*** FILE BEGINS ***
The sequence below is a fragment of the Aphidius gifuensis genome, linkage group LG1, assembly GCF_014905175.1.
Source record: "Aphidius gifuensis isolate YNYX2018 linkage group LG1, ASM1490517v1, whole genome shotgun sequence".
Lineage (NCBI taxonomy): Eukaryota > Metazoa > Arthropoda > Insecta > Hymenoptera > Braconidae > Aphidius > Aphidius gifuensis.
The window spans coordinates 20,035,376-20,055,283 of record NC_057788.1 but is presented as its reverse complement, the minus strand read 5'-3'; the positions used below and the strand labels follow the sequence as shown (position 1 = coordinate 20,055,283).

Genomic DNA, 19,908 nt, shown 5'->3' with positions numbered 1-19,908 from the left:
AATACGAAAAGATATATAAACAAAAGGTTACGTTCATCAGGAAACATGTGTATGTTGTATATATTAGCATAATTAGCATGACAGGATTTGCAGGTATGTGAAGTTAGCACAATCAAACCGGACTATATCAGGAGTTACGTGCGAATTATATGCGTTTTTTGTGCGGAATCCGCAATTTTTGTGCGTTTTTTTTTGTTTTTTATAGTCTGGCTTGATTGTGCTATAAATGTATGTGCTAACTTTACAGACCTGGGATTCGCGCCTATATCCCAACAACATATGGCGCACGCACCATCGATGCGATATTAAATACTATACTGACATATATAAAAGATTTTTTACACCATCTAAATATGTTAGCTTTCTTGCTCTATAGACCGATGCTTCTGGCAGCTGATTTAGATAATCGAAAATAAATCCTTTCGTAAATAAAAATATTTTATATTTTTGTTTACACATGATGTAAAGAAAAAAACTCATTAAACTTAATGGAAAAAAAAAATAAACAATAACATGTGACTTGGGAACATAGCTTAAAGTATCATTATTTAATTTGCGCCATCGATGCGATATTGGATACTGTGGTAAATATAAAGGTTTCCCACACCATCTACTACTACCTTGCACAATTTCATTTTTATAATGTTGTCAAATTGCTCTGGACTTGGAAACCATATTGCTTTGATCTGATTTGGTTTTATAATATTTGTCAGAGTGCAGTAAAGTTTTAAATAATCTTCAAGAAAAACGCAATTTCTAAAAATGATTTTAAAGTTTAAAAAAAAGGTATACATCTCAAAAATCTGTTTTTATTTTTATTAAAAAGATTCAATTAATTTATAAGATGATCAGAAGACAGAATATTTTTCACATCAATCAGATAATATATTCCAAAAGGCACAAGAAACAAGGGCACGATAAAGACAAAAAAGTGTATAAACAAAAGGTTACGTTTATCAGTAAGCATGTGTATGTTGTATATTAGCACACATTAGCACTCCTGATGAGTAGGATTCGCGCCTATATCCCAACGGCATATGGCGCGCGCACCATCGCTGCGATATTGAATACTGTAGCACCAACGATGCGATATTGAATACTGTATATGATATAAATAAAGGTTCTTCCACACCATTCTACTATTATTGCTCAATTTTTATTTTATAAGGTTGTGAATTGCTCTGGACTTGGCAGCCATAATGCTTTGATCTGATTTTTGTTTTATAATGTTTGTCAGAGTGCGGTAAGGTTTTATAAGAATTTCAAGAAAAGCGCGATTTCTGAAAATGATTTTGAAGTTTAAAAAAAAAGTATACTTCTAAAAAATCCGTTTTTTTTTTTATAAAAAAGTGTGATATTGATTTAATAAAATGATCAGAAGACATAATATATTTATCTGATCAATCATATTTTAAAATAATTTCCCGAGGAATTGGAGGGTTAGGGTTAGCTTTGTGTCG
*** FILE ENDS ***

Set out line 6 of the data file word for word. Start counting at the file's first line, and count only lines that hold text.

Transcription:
AATACGAAAAGATATATAAACAAAAGGTTACGTTCATCAGGAAACATGTGTATGTTGTATATATTAGCATAATTAGCATGACAGGATTTGCAGGTATGTGAAGTTAGCACAATCAAACCGGACTATATCAGGAGTTACGTGCGAATTATATGCGTTTTTTGTGCGGAATCCGCAATTTTTGTGCGTTTTTTTTTGTTTTTTATAGTCTGGCTTGATTGTGCTATAAATGTATGTGCTAACTTTACAGACCTGGGATTCGCGCCTATATCCCAACAACATATGGCGCACGCACCATCGATGCGATATTAAATACTATACTGACATATATAAAAGATTTTTTACACCATCTAAATATGTTAGCTTTCTTGCTCTATAGACCGATGCTTCTGGCAGCTGATTTAGATAATCGAAAATAAATCCTTTCGTAAATAAAAATATTTTATATTTTTGTTTACACATGATGTAAAGAAAAAAACTCATTAAACTTAATGGAAAAAAAAAATAAACAATAACATGTGACTTGGGAACATAGCTTAAAGTATCATTATTTAATTTGCGCCATCGATGCGATATTGGATACTGTGGTAAATATAAAGGTTTCCCACACCATCTACTACTACCTTGCACAATTTCATTTTTATAATGTTGTCAAATTGCTCTGGACTTGGAAACCATATTGCTTTGATCTGATTTGGTTTTATAATATTTGTCAGAGTGCAGTAAAGTTTTAAATAATCTTCAAGAAAAACGCAATTTCTAAAAATGATTTTAAAGTTTAAAAAAAAGGTATACATCTCAAAAATCTGTTTTTATTTTTATTAAAAAGATTCAATTAATTTATAAGATGATCAGAAGACAGAATATTTTTCACATCAATCAGATAATATATTCCAAAAGGCACAAGAAACAAGGGCACGATAAAGACAAAAAAGTGTATAAACAAAAGGTTACGTTTATCAGTAAGCATGTGTATGTTGTATATTAGCACACATTAGCACTCCTGATGAGTAGGATTCGCGCCTATATCCCAACGGCATATGGCGCGCGCACCATCGCTGCGATATTGAATACTGTAGCACCAACGATGCGATATTGAATACTGTATATGATATAAATAAAGGTTCTTCCACACCATTCTACTATTATTGCTCAATTTTTATTTTATAAGGTTGTGAATTGCTCTGGACTTGGCAGCCATAATGCTTTGATCTGATTTTTGTTTTATAATGTTTGTCAGAGTGCGGTAAGGTTTTATAAGAATTTCAAGAAAAGCGCGATTTCTGAAAATGATTTTGAAGTTTAAAAAAAAAGTATACTTCTAAAAAATCCGTTTTTTTTTTTATAAAAAAGTGTGATATTGATTTAATAAAATGATCAGAAGACATAATATATTTATCTGATCAATCATATTTTAAAATAATTTCCCGAGGAATTGGAGGGTTAGGGTTAGCTTTGTGTCG